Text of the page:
Dementia: rates set to double, leading cause of death in women
Dementia, an umbrella term for several conditions that gradually impair brain function, was the leading cause of death among women — around 9200 deaths in 2019. This is according to the Australian Institute of Health and Welfare’s Dementia in Australia report.
It was the second leading cause of death in Australia, behind coronary heart disease, accounting for about 14,700 deaths in 2019 — around 9.5% of all deaths that year.
The report, launched by Senator Richard Colbeck, Minister for Senior Australians and Aged Care Services, is said to be the first comprehensive ‘compendium’ report on dementia since 2012 and it provides the latest statistics on population health impacts, carers and care needs, health and aged care service use and direct expenditure in relation to dementia.
“Estimates of the number of people in Australia living with dementia in 2021 range from 386,200 to 472,000. Using the AIHW estimate of 386,200, the number of Australians living with dementia is expected to more than double to 849,300 in 2058,” said AIHW spokesperson Dr Fleur de Crespigny.
Ageing increases your risk of developing dementia, but dementia is not an inevitable part of ageing. One in 12 Australians aged 65 and over are living with dementia, and this increases to 2 in 5 Australians aged 90 and over. Nearly two-thirds of Australians living with dementia are women.
“Although dementia is often considered to be an older person’s disease, it’s also estimated over 27,800 Australians aged under 65 are living with younger onset dementia,” Dr de Crespigny said.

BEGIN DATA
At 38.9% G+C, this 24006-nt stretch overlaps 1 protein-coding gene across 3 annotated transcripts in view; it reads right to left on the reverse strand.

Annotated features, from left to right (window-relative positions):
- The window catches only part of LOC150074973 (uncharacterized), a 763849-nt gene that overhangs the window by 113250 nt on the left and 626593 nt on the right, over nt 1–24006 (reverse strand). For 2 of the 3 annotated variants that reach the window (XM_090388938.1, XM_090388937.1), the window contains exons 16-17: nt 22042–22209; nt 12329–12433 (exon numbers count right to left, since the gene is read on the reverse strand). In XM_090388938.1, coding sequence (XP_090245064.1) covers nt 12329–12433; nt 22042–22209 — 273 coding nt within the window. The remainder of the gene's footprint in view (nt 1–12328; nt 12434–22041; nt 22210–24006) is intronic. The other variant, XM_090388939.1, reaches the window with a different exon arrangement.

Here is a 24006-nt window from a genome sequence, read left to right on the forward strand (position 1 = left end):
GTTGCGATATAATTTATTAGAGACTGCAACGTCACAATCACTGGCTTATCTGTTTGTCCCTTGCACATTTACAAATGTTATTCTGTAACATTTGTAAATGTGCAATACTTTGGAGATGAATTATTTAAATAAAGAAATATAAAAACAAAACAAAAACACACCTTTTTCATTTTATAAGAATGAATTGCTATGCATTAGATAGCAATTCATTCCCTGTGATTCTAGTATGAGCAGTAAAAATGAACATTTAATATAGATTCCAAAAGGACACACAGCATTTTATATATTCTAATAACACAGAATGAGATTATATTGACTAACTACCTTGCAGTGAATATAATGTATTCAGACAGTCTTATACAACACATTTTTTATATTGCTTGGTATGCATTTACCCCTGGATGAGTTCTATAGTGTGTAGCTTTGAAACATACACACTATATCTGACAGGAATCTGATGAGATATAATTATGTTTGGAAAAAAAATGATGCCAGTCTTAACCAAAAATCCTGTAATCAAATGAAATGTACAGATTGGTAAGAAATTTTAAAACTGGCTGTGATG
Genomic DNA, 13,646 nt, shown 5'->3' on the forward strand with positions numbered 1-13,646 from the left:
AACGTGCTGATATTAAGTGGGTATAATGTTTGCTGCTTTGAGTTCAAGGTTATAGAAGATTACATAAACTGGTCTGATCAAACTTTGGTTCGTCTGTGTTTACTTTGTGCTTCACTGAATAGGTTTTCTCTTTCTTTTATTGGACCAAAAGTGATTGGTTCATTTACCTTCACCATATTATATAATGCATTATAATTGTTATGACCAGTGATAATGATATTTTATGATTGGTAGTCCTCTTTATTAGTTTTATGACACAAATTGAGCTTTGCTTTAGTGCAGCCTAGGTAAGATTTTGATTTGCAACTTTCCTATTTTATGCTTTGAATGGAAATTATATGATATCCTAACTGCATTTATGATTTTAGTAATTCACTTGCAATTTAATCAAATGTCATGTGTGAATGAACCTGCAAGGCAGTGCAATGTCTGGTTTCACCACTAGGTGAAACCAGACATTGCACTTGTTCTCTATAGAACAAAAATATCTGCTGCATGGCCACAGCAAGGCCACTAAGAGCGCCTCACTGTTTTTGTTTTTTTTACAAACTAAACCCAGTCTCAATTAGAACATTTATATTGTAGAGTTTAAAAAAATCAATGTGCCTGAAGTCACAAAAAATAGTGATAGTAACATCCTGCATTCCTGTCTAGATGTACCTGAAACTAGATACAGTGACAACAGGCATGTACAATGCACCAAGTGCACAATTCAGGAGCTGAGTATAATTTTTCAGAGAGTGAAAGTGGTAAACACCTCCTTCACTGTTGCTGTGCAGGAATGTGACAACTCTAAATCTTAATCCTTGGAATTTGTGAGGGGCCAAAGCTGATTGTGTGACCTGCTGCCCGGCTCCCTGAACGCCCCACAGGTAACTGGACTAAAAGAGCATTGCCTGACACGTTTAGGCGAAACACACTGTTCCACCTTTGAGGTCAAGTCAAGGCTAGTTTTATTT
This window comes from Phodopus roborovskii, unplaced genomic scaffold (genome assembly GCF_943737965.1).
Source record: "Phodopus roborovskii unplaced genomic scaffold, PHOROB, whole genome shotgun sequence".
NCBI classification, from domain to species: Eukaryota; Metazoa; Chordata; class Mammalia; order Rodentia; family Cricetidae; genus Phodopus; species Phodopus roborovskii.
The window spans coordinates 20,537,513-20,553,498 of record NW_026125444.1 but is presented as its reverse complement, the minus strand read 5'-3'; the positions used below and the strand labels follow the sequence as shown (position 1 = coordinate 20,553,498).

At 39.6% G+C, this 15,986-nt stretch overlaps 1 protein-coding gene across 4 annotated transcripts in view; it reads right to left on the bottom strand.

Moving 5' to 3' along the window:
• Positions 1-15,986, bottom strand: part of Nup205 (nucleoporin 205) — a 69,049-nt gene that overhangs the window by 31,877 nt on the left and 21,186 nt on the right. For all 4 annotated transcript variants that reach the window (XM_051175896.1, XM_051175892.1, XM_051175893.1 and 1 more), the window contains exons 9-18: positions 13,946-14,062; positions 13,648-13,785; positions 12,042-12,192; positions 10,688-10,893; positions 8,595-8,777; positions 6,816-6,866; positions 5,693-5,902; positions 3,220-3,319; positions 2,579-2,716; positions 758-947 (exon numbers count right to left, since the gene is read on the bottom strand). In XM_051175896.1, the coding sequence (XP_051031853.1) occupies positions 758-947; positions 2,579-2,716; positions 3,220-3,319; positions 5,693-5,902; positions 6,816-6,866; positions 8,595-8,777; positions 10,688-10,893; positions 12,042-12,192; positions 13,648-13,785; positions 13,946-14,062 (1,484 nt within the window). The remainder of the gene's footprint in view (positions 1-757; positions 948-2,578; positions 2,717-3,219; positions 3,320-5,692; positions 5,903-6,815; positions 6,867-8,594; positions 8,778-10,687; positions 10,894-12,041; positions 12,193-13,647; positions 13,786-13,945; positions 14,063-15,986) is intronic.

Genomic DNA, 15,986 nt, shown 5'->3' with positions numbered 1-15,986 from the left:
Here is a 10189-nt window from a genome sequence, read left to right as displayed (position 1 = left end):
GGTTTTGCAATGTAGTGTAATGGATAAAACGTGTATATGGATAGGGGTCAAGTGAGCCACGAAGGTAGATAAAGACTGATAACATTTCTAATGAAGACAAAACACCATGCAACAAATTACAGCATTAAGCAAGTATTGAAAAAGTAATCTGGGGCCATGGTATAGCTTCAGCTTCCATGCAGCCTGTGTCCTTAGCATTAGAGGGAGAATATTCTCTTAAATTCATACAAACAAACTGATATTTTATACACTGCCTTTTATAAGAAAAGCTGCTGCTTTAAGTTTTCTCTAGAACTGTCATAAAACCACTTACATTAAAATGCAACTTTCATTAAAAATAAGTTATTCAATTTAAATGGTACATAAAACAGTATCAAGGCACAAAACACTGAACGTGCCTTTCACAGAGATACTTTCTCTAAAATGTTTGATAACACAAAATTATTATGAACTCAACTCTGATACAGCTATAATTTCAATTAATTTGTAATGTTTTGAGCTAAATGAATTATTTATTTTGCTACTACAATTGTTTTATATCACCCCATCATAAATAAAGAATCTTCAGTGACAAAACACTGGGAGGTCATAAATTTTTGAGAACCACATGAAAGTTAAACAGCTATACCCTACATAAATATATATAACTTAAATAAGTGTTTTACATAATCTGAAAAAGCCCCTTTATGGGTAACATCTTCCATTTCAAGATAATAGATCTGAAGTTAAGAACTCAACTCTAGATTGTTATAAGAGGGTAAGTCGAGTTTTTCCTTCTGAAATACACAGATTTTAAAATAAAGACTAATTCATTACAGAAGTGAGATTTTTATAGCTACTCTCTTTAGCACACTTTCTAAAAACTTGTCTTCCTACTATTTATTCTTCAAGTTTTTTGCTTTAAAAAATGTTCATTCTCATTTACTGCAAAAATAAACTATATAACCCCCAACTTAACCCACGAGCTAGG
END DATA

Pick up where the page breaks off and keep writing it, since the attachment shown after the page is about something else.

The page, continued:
The rate of dementia among Indigenous Australians is estimated to be 3–5 times as high as the rate for Australians overall. In 2019, dementia was the 5th leading cause of death among Indigenous Australians aged 65 and over. With an ageing Indigenous Australian population, it is expected that the impact of dementia among Indigenous Australians will continue to rise in the future.
Health and aged care
“In 2018–19, $3 billion of health and aged care spending was directly attributable to dementia. This included $1.7 billion on residential aged care services, $596 million on community-based aged care services and $383 million on hospital services,” Dr de Crespigny said.
There is no known cure for dementia, but there are medications that may help manage symptoms of Alzheimer’s disease. In 2019–20, there were over 623,300 prescriptions dispensed for dementia-specific medications to about 64,600 Australians with dementia aged 30 and over.
“Most people in the advanced stages of dementia rely on care and support provided by residential aged care services. Over half of the people living in permanent residential aged care have dementia. In 2019–20, one-third of younger people (aged under 65) living in permanent residential aged care had younger onset dementia.”
In the community
“The majority (65%) of people with dementia live in the community, many of whom require care and assistance from family and friends to continue doing so. In 2021, it is estimated that up to 337,200 Australians are providing constant unpaid care for a person with dementia, with over half of primary carers providing an average of 60 or more hours of unpaid care each week.”
Cultural backgrounds can affect how health and aged care services are used. Almost half of people with dementia who were born in non-English speaking countries and were living in the community relied on care from family and friends only. By contrast, only 30% of people with dementia who were born in English-speaking countries and were living in the community relied on care from family and friends only.
Dementia Australia Chief Executive Officer Maree McCabe AM said, “Better data about the experiences of Australians living with dementia and the people who care for them are essential and these can be used to improve policies and support services for those who need them most.”
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